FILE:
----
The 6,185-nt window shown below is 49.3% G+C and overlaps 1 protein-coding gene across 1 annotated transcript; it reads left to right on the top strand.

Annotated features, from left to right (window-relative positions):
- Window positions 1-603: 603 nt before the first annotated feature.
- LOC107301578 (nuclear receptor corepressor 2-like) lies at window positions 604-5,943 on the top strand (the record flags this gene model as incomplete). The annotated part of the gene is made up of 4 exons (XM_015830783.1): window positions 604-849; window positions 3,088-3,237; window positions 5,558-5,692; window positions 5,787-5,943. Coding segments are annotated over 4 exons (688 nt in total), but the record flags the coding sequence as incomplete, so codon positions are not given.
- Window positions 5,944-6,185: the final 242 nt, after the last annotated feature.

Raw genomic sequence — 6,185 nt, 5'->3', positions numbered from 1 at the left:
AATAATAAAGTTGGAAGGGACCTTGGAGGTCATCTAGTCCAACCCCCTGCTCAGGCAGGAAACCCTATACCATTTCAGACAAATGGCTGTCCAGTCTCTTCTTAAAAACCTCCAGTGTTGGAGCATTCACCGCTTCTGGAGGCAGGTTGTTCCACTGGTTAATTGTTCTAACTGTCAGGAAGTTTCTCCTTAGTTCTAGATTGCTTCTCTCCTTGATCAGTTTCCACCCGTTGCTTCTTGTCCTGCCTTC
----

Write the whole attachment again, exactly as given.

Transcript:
The 6,185-nt window shown below is 49.3% G+C and overlaps 1 protein-coding gene across 1 annotated transcript; it reads left to right on the top strand.

Annotated features, from left to right (window-relative positions):
- Window positions 1-603: 603 nt before the first annotated feature.
- LOC107301578 (nuclear receptor corepressor 2-like) lies at window positions 604-5,943 on the top strand (the record flags this gene model as incomplete). The annotated part of the gene is made up of 4 exons (XM_015830783.1): window positions 604-849; window positions 3,088-3,237; window positions 5,558-5,692; window positions 5,787-5,943. Coding segments are annotated over 4 exons (688 nt in total), but the record flags the coding sequence as incomplete, so codon positions are not given.
- Window positions 5,944-6,185: the final 242 nt, after the last annotated feature.

Raw genomic sequence — 6,185 nt, 5'->3', positions numbered from 1 at the left:
AATAATAAAGTTGGAAGGGACCTTGGAGGTCATCTAGTCCAACCCCCTGCTCAGGCAGGAAACCCTATACCATTTCAGACAAATGGCTGTCCAGTCTCTTCTTAAAAACCTCCAGTGTTGGAGCATTCACCGCTTCTGGAGGCAGGTTGTTCCACTGGTTAATTGTTCTAACTGTCAGGAAGTTTCTCCTTAGTTCTAGATTGCTTCTCTCCTTGATCAGTTTCCACCCGTTGCTTCTTGTCCTGCCTTC